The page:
my birthday presents was a book called AMERICAN PRINCE: A MEMOIR by Tony Curtis. Whoa, Tony Curtis! You can't call yourself a prince in the title of a book you write about yourself! Besides, Prince is the American Prince. Everybody is going to think your book is about Prince, Tony Curtis. Kirk Douglas called his memoir THE RAGMAN'S SON if I am recalling correctly. Get it? His humble beginnings! I know you have been dead for a couple of years, Tony Curtis, so I am sorry to pick on you like this. Hey, you know how I check every index of every book to see if Jerry Lewis is in it, with varying results? I knew before peeking that Jerry would be all over AMERICAN PRINCE. The book came out in 2008 and Tony Curtis was still seething about Jerry flicking cigarette ash on his shoulder just before a take in BOEING, BOEING, as a joke (see also). "I had put together a really beautiful wardrobe in this picture," pouts the late Tony Curtis.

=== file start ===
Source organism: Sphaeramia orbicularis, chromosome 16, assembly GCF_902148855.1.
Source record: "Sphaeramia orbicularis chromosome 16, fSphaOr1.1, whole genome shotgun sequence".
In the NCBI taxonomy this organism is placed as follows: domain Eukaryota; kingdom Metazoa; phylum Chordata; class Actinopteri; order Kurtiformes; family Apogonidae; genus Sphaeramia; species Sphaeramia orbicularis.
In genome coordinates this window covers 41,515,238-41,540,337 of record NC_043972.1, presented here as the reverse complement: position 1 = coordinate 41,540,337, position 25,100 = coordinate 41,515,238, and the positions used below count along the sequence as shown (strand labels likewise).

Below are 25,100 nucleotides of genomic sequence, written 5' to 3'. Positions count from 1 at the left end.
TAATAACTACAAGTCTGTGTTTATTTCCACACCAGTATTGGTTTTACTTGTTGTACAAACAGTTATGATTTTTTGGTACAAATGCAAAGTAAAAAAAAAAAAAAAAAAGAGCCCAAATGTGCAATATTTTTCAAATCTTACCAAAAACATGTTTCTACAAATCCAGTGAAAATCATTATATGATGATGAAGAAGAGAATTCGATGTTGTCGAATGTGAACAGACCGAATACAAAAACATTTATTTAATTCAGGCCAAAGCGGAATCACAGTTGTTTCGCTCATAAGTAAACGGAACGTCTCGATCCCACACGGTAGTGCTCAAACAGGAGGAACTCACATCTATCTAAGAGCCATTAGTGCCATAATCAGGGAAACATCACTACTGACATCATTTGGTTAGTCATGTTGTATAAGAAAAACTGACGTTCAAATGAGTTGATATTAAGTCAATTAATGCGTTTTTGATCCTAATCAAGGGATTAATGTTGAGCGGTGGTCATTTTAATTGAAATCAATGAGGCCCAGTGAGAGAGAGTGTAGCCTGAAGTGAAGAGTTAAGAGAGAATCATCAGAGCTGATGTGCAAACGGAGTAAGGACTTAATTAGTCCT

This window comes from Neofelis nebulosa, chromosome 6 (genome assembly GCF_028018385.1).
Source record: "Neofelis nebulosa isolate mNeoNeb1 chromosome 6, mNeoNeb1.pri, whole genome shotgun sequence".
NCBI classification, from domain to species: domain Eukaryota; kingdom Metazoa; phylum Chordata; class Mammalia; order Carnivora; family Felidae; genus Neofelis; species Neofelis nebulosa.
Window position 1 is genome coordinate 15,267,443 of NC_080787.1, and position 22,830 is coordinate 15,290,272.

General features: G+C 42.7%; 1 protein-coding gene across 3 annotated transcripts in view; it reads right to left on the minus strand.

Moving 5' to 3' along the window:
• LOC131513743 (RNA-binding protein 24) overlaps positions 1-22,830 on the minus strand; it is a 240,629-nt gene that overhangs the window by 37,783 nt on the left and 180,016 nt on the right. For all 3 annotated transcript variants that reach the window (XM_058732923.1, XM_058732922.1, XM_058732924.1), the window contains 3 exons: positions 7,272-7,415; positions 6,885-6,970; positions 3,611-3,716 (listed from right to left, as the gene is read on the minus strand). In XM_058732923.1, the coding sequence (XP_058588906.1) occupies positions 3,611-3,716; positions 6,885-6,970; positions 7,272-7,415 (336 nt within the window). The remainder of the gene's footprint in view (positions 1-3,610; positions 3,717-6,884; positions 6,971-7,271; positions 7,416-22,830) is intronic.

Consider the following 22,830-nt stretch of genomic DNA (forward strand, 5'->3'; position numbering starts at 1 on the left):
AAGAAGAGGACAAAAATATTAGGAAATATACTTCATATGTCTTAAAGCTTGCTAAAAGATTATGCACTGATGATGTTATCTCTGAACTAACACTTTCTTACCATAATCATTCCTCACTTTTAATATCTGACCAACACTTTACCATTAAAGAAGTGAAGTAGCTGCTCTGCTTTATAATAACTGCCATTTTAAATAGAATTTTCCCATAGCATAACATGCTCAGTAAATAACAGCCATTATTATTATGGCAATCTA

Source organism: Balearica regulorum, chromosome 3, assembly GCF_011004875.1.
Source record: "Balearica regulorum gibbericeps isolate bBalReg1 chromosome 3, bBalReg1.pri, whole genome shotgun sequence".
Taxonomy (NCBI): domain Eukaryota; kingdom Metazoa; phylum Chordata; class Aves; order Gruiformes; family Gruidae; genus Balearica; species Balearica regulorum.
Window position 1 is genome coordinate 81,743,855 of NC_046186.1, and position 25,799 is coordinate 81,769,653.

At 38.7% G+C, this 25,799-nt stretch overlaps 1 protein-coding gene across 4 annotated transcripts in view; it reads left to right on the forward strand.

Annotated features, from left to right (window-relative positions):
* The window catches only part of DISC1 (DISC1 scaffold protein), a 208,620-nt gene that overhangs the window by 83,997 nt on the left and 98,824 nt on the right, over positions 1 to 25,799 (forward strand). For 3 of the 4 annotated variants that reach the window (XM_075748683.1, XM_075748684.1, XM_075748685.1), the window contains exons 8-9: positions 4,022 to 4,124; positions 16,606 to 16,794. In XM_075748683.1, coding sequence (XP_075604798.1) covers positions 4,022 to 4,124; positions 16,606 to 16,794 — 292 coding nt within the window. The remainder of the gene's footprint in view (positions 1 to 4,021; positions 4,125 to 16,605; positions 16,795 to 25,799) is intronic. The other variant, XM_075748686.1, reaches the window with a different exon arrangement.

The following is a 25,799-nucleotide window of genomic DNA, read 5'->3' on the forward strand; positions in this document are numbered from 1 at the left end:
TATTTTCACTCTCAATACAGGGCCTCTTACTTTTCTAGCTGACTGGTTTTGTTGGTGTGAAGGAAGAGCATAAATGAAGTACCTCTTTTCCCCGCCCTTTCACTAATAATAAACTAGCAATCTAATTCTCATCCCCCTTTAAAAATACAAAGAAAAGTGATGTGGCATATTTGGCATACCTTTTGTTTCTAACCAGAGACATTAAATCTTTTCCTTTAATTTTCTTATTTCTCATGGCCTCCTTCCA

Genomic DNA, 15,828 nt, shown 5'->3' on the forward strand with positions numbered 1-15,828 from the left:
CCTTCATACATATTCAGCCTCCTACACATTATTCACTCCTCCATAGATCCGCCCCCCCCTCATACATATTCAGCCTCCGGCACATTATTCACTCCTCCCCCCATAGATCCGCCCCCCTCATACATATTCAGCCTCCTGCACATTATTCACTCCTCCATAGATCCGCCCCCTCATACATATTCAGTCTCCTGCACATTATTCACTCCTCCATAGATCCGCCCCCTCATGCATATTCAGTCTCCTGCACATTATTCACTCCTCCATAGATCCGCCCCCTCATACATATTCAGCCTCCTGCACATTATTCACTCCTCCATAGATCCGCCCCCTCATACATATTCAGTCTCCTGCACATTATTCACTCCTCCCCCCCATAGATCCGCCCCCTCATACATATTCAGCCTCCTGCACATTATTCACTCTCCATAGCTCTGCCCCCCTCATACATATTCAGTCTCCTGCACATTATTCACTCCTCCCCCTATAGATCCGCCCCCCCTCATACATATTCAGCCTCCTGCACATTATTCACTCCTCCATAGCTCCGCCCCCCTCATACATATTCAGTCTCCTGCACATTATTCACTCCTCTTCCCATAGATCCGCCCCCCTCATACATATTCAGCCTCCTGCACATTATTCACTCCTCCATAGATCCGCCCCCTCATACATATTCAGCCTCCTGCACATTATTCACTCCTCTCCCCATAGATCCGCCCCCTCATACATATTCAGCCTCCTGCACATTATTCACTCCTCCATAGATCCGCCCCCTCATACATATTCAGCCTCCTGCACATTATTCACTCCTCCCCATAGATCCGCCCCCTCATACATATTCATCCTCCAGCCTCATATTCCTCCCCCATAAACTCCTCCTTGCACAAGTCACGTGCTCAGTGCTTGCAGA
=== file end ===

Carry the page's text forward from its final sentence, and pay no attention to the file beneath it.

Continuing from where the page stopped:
Wednesday, July 10, 2013